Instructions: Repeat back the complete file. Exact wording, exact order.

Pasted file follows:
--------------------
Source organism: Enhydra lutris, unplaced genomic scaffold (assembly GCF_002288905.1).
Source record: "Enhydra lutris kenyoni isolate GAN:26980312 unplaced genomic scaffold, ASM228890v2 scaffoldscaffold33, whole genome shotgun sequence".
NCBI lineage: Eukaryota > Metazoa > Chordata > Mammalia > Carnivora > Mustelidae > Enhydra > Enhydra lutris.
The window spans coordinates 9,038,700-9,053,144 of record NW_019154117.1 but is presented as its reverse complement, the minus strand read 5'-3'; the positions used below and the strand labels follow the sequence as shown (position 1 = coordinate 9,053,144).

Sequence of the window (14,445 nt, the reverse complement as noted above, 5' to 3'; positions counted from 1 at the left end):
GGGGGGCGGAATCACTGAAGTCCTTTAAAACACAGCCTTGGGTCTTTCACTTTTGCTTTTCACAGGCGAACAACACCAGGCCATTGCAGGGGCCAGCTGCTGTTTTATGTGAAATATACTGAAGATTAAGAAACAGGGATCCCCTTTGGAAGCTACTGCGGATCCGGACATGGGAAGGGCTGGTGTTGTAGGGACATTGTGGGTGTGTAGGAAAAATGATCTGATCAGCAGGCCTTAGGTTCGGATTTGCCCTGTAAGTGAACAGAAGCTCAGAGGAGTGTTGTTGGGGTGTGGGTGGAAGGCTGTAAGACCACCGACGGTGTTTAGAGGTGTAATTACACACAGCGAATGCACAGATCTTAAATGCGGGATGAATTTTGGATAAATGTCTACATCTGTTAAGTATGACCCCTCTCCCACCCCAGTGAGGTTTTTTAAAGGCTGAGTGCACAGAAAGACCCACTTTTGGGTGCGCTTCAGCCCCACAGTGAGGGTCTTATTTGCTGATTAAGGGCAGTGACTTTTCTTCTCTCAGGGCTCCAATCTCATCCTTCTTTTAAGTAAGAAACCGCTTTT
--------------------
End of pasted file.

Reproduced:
Source organism: Enhydra lutris, unplaced genomic scaffold (assembly GCF_002288905.1).
Source record: "Enhydra lutris kenyoni isolate GAN:26980312 unplaced genomic scaffold, ASM228890v2 scaffoldscaffold33, whole genome shotgun sequence".
NCBI lineage: Eukaryota > Metazoa > Chordata > Mammalia > Carnivora > Mustelidae > Enhydra > Enhydra lutris.
The window spans coordinates 9,038,700-9,053,144 of record NW_019154117.1 but is presented as its reverse complement, the minus strand read 5'-3'; the positions used below and the strand labels follow the sequence as shown (position 1 = coordinate 9,053,144).

Sequence of the window (14,445 nt, the reverse complement as noted above, 5' to 3'; positions counted from 1 at the left end):
GGGGGGCGGAATCACTGAAGTCCTTTAAAACACAGCCTTGGGTCTTTCACTTTTGCTTTTCACAGGCGAACAACACCAGGCCATTGCAGGGGCCAGCTGCTGTTTTATGTGAAATATACTGAAGATTAAGAAACAGGGATCCCCTTTGGAAGCTACTGCGGATCCGGACATGGGAAGGGCTGGTGTTGTAGGGACATTGTGGGTGTGTAGGAAAAATGATCTGATCAGCAGGCCTTAGGTTCGGATTTGCCCTGTAAGTGAACAGAAGCTCAGAGGAGTGTTGTTGGGGTGTGGGTGGAAGGCTGTAAGACCACCGACGGTGTTTAGAGGTGTAATTACACACAGCGAATGCACAGATCTTAAATGCGGGATGAATTTTGGATAAATGTCTACATCTGTTAAGTATGACCCCTCTCCCACCCCAGTGAGGTTTTTTAAAGGCTGAGTGCACAGAAAGACCCACTTTTGGGTGCGCTTCAGCCCCACAGTGAGGGTCTTATTTGCTGATTAAGGGCAGTGACTTTTCTTCTCTCAGGGCTCCAATCTCATCCTTCTTTTAAGTAAGAAACCGCTTTT